The economic crisis is also related to a question of European insecurity over its own sovereignty in the 21st century. This debate is not only about a transition to popular democracy, but one of how Europe will work with its neighbors, such as resurgent Russia, the Post-Arab Spring Middle East, and the United States. Ukraine was the highlight of the discussion, where critics on all sides claim Europe has been indecisive and weak. Juncker pointed out that “Europe’s strength is in it’s soft power, and we need to pressure Russia through dialogue.” Furthermore it’s linked to a stronger need for Europe to achieve energy independence, an anxiety voiced by Ska Keller when talking about jobs and the looming problems of climate change.

However, the positions expressed by these candidates created the perfect forum for Verhofstadt’s own unique position: restarting discussions on the European Defense Initiative. This issue has been a dead letter since Bosnia and has been addressed through NATO. The Ukrainian crisis may be a signal of a changing shift of attitudes. “If Europe can create a strong security pillar, the European Pillar of NATO, then we can have a stronger, coordinated response rather than a three pronged response to outside issues,” said Verhofstadt. There was division on the issue, with Juncker claiming we need to use the instruments of soft power, such as foreign aid. Yet, each one is appealing to constituencies for a more coordinated European reaction to today’s challenges, and through the EU more frequently than individual member states.

The Greatest Challenge: “The European Solution”

This transition displays one important challenge that the new EU President will face: how to balance the aspirations of EuroDemocracy with the interests of European States. The candidates were each asked how they would balance the conflict between the EuroCouncil and the Commission. Juncker told skeptics that “real power lies with the People and people go to the polls to impose their power.” When asked if the EuroCouncil interferes, Schulz claimed “that we need a strong majority in parliament” to advocate for the people and Europe as a whole, not just governments. His commitment was to become President of all Europeans through election rather than a closed doors election by member states. All candidates did more than demonstrate their qualifications. They expressed their independence with a desire to work towards common positions on important issues.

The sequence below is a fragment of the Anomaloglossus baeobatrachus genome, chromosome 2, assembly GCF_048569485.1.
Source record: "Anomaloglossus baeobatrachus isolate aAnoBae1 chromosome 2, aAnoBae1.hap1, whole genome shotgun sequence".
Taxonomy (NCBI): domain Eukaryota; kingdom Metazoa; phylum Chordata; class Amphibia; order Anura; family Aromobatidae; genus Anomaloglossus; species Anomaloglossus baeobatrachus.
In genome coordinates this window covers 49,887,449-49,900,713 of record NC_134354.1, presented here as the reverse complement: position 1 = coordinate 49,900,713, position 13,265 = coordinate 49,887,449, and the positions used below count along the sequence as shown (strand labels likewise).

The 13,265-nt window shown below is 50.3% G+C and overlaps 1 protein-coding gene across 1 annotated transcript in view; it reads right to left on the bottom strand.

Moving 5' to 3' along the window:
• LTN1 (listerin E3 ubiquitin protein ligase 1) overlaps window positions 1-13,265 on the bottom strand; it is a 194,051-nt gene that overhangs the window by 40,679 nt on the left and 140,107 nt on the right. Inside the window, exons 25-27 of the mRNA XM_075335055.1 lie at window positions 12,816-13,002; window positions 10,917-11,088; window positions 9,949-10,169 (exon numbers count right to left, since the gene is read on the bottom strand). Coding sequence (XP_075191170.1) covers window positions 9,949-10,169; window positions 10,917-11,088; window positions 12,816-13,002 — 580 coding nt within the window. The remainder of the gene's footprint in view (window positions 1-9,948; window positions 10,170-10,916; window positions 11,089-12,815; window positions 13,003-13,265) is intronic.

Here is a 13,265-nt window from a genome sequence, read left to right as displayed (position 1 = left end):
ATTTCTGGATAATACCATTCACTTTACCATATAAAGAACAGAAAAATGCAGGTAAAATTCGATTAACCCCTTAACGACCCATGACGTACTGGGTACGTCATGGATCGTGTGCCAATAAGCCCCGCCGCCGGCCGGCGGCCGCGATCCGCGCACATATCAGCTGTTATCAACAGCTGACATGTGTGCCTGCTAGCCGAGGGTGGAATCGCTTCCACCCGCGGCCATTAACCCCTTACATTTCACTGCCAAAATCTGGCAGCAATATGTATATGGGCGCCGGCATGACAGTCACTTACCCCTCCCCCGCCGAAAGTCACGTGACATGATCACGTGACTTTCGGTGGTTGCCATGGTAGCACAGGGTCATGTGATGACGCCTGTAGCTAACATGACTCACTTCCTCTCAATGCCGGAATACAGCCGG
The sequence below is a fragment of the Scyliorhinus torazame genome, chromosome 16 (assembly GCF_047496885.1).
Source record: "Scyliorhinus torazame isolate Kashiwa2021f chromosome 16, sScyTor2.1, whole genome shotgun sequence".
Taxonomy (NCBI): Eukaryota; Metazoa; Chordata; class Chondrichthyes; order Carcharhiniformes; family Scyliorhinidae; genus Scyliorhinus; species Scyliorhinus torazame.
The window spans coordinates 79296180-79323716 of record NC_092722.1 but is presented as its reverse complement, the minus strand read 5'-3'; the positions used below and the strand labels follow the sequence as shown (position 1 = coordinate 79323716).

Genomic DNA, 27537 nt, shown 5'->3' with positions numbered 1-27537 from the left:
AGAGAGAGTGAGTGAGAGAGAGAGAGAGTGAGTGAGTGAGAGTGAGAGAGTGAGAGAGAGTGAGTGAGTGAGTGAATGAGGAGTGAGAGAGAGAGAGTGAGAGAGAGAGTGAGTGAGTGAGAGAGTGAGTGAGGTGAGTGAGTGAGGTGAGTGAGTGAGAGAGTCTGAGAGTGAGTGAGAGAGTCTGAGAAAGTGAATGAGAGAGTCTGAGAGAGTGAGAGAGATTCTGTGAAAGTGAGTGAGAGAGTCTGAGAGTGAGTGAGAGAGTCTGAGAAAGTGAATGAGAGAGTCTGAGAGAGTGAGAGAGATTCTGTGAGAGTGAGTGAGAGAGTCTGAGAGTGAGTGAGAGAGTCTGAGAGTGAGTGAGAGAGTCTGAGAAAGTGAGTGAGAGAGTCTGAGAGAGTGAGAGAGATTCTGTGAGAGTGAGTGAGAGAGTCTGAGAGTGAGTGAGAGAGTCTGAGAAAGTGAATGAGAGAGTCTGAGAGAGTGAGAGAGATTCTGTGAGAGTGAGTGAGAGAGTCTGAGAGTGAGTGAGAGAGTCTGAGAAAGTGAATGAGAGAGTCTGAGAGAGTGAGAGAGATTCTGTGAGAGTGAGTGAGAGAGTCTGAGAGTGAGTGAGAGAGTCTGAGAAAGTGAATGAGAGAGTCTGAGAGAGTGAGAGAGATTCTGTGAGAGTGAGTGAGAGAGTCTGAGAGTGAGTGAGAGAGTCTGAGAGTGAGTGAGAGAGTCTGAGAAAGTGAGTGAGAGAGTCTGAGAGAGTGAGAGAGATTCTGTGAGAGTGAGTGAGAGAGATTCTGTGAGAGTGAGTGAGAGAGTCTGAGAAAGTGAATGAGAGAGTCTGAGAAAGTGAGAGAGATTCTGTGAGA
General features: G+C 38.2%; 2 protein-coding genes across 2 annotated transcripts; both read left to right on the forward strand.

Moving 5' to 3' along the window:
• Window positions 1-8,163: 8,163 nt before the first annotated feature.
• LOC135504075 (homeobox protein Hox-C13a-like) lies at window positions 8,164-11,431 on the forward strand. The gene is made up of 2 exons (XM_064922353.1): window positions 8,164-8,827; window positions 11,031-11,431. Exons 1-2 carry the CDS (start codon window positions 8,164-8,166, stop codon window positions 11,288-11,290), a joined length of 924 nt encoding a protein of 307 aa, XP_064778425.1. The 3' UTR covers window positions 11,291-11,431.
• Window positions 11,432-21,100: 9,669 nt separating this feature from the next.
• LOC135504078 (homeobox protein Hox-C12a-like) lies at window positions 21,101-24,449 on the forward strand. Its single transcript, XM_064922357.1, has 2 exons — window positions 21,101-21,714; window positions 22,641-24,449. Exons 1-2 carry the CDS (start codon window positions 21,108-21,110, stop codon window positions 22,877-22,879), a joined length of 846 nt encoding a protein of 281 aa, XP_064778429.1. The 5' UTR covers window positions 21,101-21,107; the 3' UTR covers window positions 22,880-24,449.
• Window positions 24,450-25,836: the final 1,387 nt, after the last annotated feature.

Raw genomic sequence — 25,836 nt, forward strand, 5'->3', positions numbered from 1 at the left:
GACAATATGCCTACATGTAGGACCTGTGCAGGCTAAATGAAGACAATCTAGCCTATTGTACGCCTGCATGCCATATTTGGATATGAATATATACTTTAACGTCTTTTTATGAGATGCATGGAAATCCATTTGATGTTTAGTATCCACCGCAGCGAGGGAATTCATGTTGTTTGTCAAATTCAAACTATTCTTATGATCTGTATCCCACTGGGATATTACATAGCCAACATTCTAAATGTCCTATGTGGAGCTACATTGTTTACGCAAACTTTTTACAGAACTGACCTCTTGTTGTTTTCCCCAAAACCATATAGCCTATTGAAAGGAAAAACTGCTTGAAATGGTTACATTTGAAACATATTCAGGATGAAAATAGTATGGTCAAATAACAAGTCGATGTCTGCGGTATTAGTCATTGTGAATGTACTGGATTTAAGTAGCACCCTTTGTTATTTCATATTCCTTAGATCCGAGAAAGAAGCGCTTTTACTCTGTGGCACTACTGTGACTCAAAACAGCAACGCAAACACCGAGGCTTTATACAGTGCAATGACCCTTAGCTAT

Whether on fiscal and banking unions, federalism, united foreign policy, Europe has to grapple with the need to balance states’ interest with those of a popularly legitimized Presidency. While Euroscepticism was not addressed directly here, we will pursue it in a future publication, as it deals with with the more personal anxieties of Europeans and the emergence of more volatile local politics surrounding EU integration. Guy Verhofstadt claimed the current EU fulfills the dream of a past president, Jacque Delors, who saw the institution as a future voice of Europe. His closing remarks give tribute to Delors and the spirit of this unique movement:

“I think that what we need to understand that instead of the old recipes we have for the last five years, lets try a new Europe, one that is integrating more. I have one name for that, and it is Jacque Delors.”

It's a crucial year for Europe, as this debate demonstrates

It’s a crucial year for Europe, as this debate demonstrates